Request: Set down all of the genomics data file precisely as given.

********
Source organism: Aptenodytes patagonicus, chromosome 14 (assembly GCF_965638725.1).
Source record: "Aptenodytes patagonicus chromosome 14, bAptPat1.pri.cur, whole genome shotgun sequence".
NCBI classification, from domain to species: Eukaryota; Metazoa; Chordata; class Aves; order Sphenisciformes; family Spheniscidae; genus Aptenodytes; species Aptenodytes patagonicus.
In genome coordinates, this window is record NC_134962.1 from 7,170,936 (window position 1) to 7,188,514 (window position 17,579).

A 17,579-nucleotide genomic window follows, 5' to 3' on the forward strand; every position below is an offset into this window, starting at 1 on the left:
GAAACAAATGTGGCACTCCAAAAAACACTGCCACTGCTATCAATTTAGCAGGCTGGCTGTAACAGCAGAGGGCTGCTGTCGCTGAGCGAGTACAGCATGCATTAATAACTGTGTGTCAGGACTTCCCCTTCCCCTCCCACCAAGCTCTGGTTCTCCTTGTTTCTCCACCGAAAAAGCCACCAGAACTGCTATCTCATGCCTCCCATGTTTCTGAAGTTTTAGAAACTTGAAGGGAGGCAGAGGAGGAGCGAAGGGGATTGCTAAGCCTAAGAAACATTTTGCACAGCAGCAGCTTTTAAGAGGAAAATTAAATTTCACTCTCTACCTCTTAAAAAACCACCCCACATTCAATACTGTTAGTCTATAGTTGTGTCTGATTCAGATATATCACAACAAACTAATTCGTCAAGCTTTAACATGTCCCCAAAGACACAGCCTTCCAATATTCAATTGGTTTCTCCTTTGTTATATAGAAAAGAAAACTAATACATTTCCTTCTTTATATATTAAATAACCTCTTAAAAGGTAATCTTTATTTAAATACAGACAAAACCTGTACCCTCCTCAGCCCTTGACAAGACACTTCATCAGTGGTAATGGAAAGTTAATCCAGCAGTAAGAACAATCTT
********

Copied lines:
Source organism: Aptenodytes patagonicus, chromosome 14 (assembly GCF_965638725.1).
Source record: "Aptenodytes patagonicus chromosome 14, bAptPat1.pri.cur, whole genome shotgun sequence".
NCBI classification, from domain to species: Eukaryota; Metazoa; Chordata; class Aves; order Sphenisciformes; family Spheniscidae; genus Aptenodytes; species Aptenodytes patagonicus.
In genome coordinates, this window is record NC_134962.1 from 7,170,936 (window position 1) to 7,188,514 (window position 17,579).

A 17,579-nucleotide genomic window follows, 5' to 3' on the forward strand; every position below is an offset into this window, starting at 1 on the left:
GAAACAAATGTGGCACTCCAAAAAACACTGCCACTGCTATCAATTTAGCAGGCTGGCTGTAACAGCAGAGGGCTGCTGTCGCTGAGCGAGTACAGCATGCATTAATAACTGTGTGTCAGGACTTCCCCTTCCCCTCCCACCAAGCTCTGGTTCTCCTTGTTTCTCCACCGAAAAAGCCACCAGAACTGCTATCTCATGCCTCCCATGTTTCTGAAGTTTTAGAAACTTGAAGGGAGGCAGAGGAGGAGCGAAGGGGATTGCTAAGCCTAAGAAACATTTTGCACAGCAGCAGCTTTTAAGAGGAAAATTAAATTTCACTCTCTACCTCTTAAAAAACCACCCCACATTCAATACTGTTAGTCTATAGTTGTGTCTGATTCAGATATATCACAACAAACTAATTCGTCAAGCTTTAACATGTCCCCAAAGACACAGCCTTCCAATATTCAATTGGTTTCTCCTTTGTTATATAGAAAAGAAAACTAATACATTTCCTTCTTTATATATTAAATAACCTCTTAAAAGGTAATCTTTATTTAAATACAGACAAAACCTGTACCCTCCTCAGCCCTTGACAAGACACTTCATCAGTGGTAATGGAAAGTTAATCCAGCAGTAAGAACAATCTT